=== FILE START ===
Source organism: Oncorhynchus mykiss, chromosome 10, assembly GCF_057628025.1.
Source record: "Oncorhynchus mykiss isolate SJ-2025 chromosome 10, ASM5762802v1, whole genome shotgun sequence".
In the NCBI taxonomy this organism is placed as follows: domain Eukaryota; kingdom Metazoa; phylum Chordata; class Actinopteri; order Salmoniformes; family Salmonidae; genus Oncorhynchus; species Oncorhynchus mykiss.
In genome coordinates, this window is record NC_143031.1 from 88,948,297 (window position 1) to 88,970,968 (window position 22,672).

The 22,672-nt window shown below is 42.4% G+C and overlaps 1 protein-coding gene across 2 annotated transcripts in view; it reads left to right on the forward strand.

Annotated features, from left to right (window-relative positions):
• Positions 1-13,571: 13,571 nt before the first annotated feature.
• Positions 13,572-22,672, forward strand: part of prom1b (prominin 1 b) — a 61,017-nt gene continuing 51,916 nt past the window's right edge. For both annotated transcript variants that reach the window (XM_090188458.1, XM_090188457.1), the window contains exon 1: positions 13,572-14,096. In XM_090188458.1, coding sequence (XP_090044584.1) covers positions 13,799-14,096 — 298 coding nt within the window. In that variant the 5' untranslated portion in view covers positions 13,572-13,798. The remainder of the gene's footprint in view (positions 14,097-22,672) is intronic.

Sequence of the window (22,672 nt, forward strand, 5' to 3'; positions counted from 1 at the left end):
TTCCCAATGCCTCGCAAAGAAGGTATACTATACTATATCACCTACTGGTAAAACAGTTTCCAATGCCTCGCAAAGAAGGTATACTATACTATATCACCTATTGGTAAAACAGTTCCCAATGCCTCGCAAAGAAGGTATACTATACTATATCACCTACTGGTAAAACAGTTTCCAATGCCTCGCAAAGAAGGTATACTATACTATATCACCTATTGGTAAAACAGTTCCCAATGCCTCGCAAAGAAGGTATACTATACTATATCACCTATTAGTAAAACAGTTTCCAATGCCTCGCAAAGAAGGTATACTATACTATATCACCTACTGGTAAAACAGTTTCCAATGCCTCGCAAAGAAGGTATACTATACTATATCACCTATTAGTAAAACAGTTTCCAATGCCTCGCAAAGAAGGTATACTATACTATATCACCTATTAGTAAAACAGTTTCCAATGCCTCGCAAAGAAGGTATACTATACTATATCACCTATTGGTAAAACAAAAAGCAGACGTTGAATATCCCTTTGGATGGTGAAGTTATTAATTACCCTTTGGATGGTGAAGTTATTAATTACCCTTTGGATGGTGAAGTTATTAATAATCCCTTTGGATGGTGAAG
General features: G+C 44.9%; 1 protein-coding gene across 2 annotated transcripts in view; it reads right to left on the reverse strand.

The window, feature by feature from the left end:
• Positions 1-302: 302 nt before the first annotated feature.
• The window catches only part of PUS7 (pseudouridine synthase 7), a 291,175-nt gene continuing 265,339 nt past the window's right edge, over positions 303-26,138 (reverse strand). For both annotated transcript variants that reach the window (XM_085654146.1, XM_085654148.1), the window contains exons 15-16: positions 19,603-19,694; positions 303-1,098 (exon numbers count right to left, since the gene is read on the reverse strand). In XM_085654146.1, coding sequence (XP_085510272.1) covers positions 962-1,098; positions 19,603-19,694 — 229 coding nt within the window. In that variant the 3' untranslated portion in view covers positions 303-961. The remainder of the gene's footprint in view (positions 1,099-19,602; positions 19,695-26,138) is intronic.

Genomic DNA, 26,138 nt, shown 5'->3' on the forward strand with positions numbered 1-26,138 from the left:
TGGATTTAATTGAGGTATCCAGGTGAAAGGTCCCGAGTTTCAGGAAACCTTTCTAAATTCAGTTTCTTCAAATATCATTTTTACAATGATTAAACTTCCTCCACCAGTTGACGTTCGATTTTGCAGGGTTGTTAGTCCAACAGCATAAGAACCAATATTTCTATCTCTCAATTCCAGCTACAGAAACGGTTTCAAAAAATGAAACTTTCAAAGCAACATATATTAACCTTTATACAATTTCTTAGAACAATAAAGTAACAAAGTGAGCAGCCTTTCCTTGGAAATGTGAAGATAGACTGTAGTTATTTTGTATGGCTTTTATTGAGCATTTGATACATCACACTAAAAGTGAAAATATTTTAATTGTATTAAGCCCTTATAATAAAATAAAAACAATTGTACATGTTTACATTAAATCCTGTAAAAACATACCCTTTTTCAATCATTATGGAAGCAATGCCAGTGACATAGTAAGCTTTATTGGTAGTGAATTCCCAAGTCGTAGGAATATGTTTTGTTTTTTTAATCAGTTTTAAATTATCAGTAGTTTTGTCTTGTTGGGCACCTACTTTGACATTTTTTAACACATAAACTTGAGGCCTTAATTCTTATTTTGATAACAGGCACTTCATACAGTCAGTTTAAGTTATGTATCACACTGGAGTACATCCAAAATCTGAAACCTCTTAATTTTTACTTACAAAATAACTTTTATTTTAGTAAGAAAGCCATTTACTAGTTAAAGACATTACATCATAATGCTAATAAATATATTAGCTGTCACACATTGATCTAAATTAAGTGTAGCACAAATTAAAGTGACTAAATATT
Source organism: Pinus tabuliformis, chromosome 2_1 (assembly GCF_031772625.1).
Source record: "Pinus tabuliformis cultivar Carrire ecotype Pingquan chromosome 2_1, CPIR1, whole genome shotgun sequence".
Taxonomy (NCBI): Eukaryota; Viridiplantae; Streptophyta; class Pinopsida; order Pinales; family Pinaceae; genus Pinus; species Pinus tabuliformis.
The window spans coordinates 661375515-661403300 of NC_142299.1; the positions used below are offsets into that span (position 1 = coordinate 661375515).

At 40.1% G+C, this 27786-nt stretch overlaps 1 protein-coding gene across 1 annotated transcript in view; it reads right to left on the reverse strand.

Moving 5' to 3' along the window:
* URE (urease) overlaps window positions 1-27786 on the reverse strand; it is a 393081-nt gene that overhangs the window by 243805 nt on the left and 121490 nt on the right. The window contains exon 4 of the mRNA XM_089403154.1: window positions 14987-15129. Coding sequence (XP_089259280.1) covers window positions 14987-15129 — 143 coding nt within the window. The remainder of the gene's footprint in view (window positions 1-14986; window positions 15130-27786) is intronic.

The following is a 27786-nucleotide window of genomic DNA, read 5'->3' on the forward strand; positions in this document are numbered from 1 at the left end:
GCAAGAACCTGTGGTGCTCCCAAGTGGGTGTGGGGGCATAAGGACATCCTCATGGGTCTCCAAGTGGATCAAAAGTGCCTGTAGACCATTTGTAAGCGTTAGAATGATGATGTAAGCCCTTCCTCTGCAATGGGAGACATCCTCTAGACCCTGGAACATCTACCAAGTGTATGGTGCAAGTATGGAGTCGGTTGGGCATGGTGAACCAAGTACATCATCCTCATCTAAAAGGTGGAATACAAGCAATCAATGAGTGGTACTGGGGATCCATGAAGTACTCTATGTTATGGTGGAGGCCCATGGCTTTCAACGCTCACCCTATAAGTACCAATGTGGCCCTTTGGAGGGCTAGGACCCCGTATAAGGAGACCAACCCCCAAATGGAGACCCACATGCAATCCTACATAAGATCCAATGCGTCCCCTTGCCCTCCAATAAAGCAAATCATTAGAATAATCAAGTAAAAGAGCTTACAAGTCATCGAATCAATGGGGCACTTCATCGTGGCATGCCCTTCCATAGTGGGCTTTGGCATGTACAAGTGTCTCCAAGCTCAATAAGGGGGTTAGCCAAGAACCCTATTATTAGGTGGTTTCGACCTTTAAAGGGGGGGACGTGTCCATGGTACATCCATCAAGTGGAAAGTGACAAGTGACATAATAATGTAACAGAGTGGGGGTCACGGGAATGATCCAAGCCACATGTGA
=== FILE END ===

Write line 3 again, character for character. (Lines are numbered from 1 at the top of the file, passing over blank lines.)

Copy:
In the NCBI taxonomy this organism is placed as follows: domain Eukaryota; kingdom Metazoa; phylum Chordata; class Actinopteri; order Salmoniformes; family Salmonidae; genus Oncorhynchus; species Oncorhynchus mykiss.